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I think this is one the nicest traditions around! Especially since it breaks up the monotony of grey, snowy and cold days for some of us living in the climate that gives us reasons to get excited about spring coming possibly soon.
If you are not sure what Groundhog day is – or if you haven’t seen the 1993 movie with Bill Murray, the concept is pretty simple: Groundhog comes of his burrow – is he doesn’t see his shadow, winter will end soon. And on the other side – if he does see his shadow, winter will last for 6 more weeks. You have to like how this is structured:
No shadow = spring will be here soon.
Yes shadow = 6 more weeks of winter.
Looking out of my window right now, 6 more weeks of winter is not so bad!
I have a feeling that this tradition is a good reason to have a party and celebrate – and there is nothing wrong with that. But I did look into the history of the Groundhog day and I found out some interesting facts:
- Groundhog Days is celebrated on February 2nd and held in United States and Canada.
- The tradition comes from on old folklore that states: if a groundhog emerges from its burrow on this day and fails to see its shadow, the groundhog will leave its burrow and winter will end soon.
- This celebration began as a Pennsylvania German custom in southeastern and central Pennsylvania in the 18th century and has its origins in ancient European weather lore, where the main characters were either a badger or a bear as opposed to a groundhog.
- This holiday also bears some similarities to the medieval catholic holiday of Candlemas andto Pagan festival of Imbolc, the seasonal turning point of the Celtic calendar, which was celebrated on February 2nd and involved weather prognostication.
- The most famous Groundhog day celebration are held in Punxsutawney, Pennsylvania, where as many as 40,000 celebrate the holiday and wait for the appearance of the famous Punxsutawney Phil. This celebration started in 1886.
- Punxsutawney is located in Western Pennsylvania, about 80 miles northeast of Pittsburg.
About Punxsutawney Phil
The groundhog’s full name is actually “Punxsutawney Phil, Seer of Seers, Sage of Sages, Prognosticator of Prognosticators and Weather Prophet Extraordinary.” It was so proclaimed by the “Punxsutawney Groundhog Club” in 1887, the same year they declared Punxsutawney to be the weather capital of the world.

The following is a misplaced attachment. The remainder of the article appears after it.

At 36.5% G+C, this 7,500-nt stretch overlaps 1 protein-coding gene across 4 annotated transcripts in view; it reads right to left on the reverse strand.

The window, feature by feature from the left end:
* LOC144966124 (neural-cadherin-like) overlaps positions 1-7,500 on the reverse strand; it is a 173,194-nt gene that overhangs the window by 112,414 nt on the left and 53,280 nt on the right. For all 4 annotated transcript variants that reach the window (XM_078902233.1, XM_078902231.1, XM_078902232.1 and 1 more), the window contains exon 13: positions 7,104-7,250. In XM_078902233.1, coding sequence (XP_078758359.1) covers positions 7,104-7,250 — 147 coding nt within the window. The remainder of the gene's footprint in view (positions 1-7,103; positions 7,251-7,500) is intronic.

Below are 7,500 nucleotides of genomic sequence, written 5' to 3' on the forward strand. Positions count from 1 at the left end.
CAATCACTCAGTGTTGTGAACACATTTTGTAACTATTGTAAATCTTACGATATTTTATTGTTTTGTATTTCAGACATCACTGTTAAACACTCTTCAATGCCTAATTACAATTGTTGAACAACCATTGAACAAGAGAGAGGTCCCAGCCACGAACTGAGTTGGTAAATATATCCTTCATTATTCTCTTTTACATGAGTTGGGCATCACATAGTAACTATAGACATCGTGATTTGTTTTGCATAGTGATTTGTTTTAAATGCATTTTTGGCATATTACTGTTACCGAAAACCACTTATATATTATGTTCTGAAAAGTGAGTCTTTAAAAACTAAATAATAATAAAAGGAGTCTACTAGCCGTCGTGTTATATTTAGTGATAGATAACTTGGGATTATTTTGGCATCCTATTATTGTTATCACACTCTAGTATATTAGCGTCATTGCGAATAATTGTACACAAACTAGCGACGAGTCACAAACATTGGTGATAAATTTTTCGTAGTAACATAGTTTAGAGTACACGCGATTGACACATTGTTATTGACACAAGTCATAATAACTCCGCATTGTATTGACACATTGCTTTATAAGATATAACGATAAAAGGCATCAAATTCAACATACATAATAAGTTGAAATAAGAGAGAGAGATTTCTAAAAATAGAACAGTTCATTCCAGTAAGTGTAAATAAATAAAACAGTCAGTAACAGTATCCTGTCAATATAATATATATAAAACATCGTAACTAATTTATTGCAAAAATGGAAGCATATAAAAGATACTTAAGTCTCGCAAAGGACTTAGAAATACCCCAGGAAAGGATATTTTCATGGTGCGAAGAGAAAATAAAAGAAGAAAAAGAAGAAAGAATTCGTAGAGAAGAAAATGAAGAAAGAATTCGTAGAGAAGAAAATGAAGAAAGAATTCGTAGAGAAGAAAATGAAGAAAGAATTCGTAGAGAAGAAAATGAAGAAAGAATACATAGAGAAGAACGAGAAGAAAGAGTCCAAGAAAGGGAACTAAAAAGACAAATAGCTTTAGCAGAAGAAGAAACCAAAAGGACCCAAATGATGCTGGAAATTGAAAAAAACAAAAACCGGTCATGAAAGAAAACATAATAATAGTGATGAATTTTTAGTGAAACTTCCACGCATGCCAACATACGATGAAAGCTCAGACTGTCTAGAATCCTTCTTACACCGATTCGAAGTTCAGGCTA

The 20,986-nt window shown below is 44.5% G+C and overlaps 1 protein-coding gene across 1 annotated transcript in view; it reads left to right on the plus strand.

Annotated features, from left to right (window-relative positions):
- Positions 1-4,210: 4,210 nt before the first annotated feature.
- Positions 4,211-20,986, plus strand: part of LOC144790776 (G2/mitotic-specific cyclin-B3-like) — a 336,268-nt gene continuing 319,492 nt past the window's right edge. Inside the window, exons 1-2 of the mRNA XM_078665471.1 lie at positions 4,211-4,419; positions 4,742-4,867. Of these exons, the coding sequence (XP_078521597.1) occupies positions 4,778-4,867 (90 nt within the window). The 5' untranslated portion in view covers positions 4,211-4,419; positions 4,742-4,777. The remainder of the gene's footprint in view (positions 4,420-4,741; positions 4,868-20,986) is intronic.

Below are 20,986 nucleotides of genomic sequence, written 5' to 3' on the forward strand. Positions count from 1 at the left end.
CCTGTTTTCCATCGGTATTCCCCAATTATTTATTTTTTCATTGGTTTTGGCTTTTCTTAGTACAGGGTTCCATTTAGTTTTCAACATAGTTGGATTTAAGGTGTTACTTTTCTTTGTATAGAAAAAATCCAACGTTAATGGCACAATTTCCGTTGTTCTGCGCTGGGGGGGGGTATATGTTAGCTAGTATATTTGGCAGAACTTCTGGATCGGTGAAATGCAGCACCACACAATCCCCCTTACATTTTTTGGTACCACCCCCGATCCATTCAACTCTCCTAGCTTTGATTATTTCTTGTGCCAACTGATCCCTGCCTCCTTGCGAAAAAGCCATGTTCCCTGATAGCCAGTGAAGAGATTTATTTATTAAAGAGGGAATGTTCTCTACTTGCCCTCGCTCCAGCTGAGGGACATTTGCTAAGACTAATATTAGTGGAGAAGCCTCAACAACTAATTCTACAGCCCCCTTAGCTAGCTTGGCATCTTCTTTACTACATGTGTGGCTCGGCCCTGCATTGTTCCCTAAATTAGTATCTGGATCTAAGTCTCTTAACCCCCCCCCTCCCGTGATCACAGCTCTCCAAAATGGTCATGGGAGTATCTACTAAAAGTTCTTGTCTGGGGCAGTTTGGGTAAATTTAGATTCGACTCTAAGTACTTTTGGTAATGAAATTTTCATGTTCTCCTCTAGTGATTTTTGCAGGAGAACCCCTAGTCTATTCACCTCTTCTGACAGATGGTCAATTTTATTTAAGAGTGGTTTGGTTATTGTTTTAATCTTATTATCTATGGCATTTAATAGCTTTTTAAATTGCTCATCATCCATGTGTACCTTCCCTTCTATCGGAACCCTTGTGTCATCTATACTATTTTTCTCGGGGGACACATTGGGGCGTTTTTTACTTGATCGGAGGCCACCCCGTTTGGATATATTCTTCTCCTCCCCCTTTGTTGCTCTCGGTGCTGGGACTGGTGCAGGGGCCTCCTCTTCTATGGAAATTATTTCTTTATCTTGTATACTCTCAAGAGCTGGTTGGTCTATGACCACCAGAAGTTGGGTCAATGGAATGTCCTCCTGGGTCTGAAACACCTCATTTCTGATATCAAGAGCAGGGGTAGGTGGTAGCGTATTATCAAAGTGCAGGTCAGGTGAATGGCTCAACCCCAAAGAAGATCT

For most of the year, Phil lives in a climate-controlled home at the Punxsutawney Library. He is taken to Gobbler’s Knob and placed in a heated burrow underneath a simulated tree stump on stage before being pulled out at 7:25 am on Groundhog Day, February 2, to make his prediction.
Most major television stations across the country, as well as the big screen in Times Square, broadcast the official Groundhog Day ceremony.
About Wiarton Willie.
Wiarton Willie is an albino groundhog, which means he is pure white, who, every February 2nd, climbs out of his hole, and predicts the weather. If Wiarton Willie sees his shadow, we will have six more weeks of winter. However, if he doesn’t see his shadow, we will have an early spring.
Wonder how Wiarton got to be the Groundhog Capitol on Canada?
Well, 54 years ago, in January of 1956, a local by the name of Mac Mackenzie was trying to stir up a little fun in Wiarton, because back then, it wasn’t a very active place in wintertime. So, Mac decided to have a party. He sent out invitations to his friends, calling for a ‘Groundhog Day’ celebration, and set the date for February 2nd. Somehow, one of these invitations fell into the hands of a Toronto Star reporter.
This reporter traveled to Wiarton, hoping to write a story on the bog festival. However, when he got here, nothing was going on; it was just Mac and a few of his friends having a drink at the local pub. The reporter told Mac that he just couldn’t go back home without a story so Mac, thinking quickly, grabbed one of his friend’s wife’s hats (which was white and furry), dug a hole in the snow, popped the hat into the hole, and made a weather prediction. The reporter took the photo, and the next day the story ran in the Toronto Star as ‘Groundhog Day’. The next year, about 50 people showed up for the festival, and the legend was born.
Nowadays, the festival attracts close to 10,000 people a year, with such activities and events as parades, dances, ice hockey tournaments, pancake breakfasts and the fabled Wiarton Willie Weather prediction.
I hope you have fun day on the Groundhog Day and that either one of those furry creatures will see his shadow!